By mid season, the novelty of new faces had thoroughly tattered and shades from the past began to re-enter the proceedings. The tortured Betty Draper Francis continued to fascinate, although at times it seemed January Jones had tired of playing her. Maybe it was the extra weight from the fat suit, but this year’s conniving, pathetic Betty killed any desire viewers may have had for a reconciliation with Don.
Sally Draper (Kieran Shipka) now 14 and bustin’ with hormones, has become the anti-Don; a spoiled child of privilege who channels her father’s work ethic and tenacity into extended melodramatic hissy fits. Whether through a gift for mimicry or superbly detailed direction, Shipka reproduced Don Draper’s facial tics and eye rolls with an uncanny accuracy. In a series teeming with illegitimate offspring, there’s no doubt about Sally’s provenance. Don and Betty have another child, a son named Bobby, but you wouldn’t know it from this season. Both he and Betty’s new husband, the beleaguered Henry Francis, were all but missing in action.
Speaking of bastards, Season 5 was devoid of any reference to Pete and Peggy’s secret bundle of joy. And Pete Campbell (Vincent Cartheiser) needed some comeupping as he basically used Don and Roger’s distractions to turn the agency into his own private fiefdom. Pete got away with it by delivering the goods, bringing in lots of new business while proving instrumental - though not in a good way - to the agency’s acquisition of the Jaguar account. Of course, Pete couldn’t just relax and be grateful for his success; he had to lord it over his superiors and virtually demand everyone kneel at his feet. The scales began to even when he initiated an affair after a chance meeting with a fellow commuter’s wife named Beth (Alexis Bledel). This lady turned Pete’s emotions - yes, he does have them - into an even more confused jumble, prompting Pete to suggest they run away to Los Angeles together during a moment of pillow talk. But Beth has some twisted proclivities, not to mention the possibility of becoming real trouble. In short, she’s the type of woman Pete deserves. He certainly doesn’t deserve his wife, the adorably steadfast Trudy (Alison Brie). It’s a good thing Ms. Brie has Community to fall back on; for second year in a row Mad Men gave her little to do.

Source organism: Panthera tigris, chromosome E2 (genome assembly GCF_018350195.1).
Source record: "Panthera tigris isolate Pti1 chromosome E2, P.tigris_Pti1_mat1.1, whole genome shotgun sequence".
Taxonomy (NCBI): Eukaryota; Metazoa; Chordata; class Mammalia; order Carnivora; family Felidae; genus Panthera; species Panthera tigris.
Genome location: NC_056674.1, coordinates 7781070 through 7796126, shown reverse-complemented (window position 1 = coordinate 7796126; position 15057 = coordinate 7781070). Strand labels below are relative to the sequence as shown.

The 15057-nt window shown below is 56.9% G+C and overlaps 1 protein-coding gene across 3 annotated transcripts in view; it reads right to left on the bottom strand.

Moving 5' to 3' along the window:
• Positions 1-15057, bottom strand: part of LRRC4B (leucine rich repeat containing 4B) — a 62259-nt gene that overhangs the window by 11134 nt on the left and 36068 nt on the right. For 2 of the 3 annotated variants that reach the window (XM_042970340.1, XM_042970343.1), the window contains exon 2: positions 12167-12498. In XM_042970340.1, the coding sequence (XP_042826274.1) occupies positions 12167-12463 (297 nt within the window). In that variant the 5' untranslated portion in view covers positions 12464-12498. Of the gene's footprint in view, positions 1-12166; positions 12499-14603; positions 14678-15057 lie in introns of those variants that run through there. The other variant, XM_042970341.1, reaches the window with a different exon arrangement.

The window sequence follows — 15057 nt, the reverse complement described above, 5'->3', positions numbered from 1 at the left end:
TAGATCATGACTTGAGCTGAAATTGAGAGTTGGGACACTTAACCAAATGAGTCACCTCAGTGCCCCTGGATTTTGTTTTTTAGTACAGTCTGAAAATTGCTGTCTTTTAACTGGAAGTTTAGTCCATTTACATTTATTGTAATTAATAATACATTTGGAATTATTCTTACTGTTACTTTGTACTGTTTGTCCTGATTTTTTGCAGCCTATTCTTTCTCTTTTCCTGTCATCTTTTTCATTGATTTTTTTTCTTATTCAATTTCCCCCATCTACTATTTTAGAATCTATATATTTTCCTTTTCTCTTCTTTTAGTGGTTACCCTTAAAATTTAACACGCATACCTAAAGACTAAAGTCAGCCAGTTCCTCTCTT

While Pete’s star rose at the agency, Roger’s fell further into eclipse. Stripped of cash cow Lucky Strike and his good ol’ boy Rolodex now filled with retirees, Roger (John Slattery) began a new career as corporate deadwood. But he didn’t go quietly and often engaged in humorous schemes to glom on to Pete’s new triumphs. Roger’s new leisure offered ample opportunity for narrative exploration. In one of the season’s best episodes, “Far Away Places”, Roger and his increasingly annoying wife Jane (Peyton List) drop acid with hilarious results. Their trip is shown without a single psychedelic visual cliche, instead the focus is on surreal occurrences and auditory hallucinations. The experience has a profound affect on Roger. In fact, one could easily imagine him running off to San Francisco for the Summer of Love. Not surprisingly, his hasty marriage to the shrewish Jane does not survive seeing God, and a passionate night with the exotic Marie puts the final nail in the nuptial coffin. This season Roger emerged as the show’s most dependable purveyor of comic relief; remaining witty and charming while his life turned into, for lack of a better word, shit.
Meanwhile another partner, Lane Price (Jared Harris), found new and exciting ways to screw up his life as well, but with shockingly different results. Lacking the deep wells of history shared by the other principals, the show has never been quite sure what to do with this character. Lane’s emergence as a tragic figure undone by pride was believable, if a tad convenient. The Lane arc does provide key narrative motivation for Don's subsequent epiphanies, and it serves as yet another example of Mad Men’s endearing habit of subtly exposing hypocrisy. Don admonishes Lane for engaging in a deception not too dissimilar to his own. The irony is lost on Draper at the time, but eventually his guilt opens the door between the new man Don thinks he has become, and the old ghosts that linger in his soul.